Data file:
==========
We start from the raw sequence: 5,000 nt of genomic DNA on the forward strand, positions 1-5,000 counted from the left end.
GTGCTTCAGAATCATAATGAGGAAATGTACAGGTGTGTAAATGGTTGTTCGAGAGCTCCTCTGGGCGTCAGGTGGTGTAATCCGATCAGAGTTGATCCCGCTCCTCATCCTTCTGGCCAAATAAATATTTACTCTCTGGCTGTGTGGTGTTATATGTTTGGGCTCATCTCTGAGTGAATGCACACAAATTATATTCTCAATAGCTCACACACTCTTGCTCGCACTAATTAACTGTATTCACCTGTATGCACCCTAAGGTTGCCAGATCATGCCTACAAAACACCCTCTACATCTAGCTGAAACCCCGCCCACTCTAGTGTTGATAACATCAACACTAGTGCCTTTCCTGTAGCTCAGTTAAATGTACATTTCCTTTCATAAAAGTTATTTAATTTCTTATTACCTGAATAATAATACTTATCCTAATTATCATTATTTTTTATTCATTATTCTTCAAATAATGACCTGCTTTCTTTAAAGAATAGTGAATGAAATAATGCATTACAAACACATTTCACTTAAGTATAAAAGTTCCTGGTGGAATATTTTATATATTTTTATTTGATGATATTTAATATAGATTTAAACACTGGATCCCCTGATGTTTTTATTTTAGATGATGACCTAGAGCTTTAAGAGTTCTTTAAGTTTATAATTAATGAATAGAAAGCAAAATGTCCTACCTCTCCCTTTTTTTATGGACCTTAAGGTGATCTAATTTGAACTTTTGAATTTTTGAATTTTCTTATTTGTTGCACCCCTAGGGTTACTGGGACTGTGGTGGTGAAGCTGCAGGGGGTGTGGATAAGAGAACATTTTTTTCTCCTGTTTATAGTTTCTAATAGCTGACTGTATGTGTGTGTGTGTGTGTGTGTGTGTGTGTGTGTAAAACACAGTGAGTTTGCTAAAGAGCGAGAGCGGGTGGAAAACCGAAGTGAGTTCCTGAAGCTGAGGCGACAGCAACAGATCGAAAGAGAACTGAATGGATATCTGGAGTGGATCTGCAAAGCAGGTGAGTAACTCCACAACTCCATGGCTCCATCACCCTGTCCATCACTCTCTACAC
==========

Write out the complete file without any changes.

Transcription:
We start from the raw sequence: 5,000 nt of genomic DNA on the forward strand, positions 1-5,000 counted from the left end.
GTGCTTCAGAATCATAATGAGGAAATGTACAGGTGTGTAAATGGTTGTTCGAGAGCTCCTCTGGGCGTCAGGTGGTGTAATCCGATCAGAGTTGATCCCGCTCCTCATCCTTCTGGCCAAATAAATATTTACTCTCTGGCTGTGTGGTGTTATATGTTTGGGCTCATCTCTGAGTGAATGCACACAAATTATATTCTCAATAGCTCACACACTCTTGCTCGCACTAATTAACTGTATTCACCTGTATGCACCCTAAGGTTGCCAGATCATGCCTACAAAACACCCTCTACATCTAGCTGAAACCCCGCCCACTCTAGTGTTGATAACATCAACACTAGTGCCTTTCCTGTAGCTCAGTTAAATGTACATTTCCTTTCATAAAAGTTATTTAATTTCTTATTACCTGAATAATAATACTTATCCTAATTATCATTATTTTTTATTCATTATTCTTCAAATAATGACCTGCTTTCTTTAAAGAATAGTGAATGAAATAATGCATTACAAACACATTTCACTTAAGTATAAAAGTTCCTGGTGGAATATTTTATATATTTTTATTTGATGATATTTAATATAGATTTAAACACTGGATCCCCTGATGTTTTTATTTTAGATGATGACCTAGAGCTTTAAGAGTTCTTTAAGTTTATAATTAATGAATAGAAAGCAAAATGTCCTACCTCTCCCTTTTTTTATGGACCTTAAGGTGATCTAATTTGAACTTTTGAATTTTTGAATTTTCTTATTTGTTGCACCCCTAGGGTTACTGGGACTGTGGTGGTGAAGCTGCAGGGGGTGTGGATAAGAGAACATTTTTTTCTCCTGTTTATAGTTTCTAATAGCTGACTGTATGTGTGTGTGTGTGTGTGTGTGTGTGTGTGTGTAAAACACAGTGAGTTTGCTAAAGAGCGAGAGCGGGTGGAAAACCGAAGTGAGTTCCTGAAGCTGAGGCGACAGCAACAGATCGAAAGAGAACTGAATGGATATCTGGAGTGGATCTGCAAAGCAGGTGAGTAACTCCACAACTCCATGGCTCCATCACCCTGTCCATCACTCTCTACAC